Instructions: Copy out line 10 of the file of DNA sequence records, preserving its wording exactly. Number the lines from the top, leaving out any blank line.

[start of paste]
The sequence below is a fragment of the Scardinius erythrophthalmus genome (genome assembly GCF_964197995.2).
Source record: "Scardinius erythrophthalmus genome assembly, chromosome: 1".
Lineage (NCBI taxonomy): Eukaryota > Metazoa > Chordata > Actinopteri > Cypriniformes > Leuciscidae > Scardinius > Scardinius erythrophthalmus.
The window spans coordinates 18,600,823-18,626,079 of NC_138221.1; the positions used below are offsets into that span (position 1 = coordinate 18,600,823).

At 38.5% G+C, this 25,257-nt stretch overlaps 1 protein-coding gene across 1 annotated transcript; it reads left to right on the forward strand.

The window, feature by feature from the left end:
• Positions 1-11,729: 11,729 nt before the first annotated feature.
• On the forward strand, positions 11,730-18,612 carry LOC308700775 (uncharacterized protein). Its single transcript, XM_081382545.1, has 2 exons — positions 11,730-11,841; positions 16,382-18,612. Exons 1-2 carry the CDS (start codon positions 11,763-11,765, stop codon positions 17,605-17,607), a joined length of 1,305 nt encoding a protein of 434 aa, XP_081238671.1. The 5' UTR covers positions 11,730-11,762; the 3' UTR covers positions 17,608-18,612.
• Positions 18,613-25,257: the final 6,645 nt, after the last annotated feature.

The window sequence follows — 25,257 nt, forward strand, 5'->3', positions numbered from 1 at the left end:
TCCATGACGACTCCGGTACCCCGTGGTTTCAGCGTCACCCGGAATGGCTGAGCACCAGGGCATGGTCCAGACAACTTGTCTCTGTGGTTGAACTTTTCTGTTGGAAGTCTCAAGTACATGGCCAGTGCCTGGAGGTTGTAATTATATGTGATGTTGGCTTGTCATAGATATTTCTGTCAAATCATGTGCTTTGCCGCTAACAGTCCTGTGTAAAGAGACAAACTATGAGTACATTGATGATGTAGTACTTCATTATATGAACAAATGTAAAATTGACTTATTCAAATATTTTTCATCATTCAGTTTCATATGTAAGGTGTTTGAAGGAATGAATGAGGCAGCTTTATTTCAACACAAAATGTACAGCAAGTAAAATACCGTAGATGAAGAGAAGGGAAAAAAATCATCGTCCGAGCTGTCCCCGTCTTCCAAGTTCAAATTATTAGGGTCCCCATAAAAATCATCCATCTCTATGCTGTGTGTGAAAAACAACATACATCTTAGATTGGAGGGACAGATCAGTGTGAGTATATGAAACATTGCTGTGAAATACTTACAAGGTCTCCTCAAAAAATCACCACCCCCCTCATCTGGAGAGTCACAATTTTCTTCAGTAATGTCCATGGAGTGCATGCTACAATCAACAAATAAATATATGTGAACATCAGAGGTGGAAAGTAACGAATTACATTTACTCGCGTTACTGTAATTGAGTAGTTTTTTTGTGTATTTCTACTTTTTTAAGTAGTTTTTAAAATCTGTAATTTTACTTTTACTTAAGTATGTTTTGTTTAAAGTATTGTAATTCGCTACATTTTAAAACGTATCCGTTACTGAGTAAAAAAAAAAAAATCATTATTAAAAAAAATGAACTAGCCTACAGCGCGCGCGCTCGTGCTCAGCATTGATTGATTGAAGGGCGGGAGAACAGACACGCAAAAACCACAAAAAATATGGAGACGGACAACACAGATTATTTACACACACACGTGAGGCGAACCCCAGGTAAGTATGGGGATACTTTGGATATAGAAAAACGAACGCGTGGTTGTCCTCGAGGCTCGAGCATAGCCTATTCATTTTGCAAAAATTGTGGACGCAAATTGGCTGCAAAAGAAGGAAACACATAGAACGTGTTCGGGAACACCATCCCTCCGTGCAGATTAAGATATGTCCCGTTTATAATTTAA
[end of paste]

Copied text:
The window sequence follows — 25,257 nt, forward strand, 5'->3', positions numbered from 1 at the left end: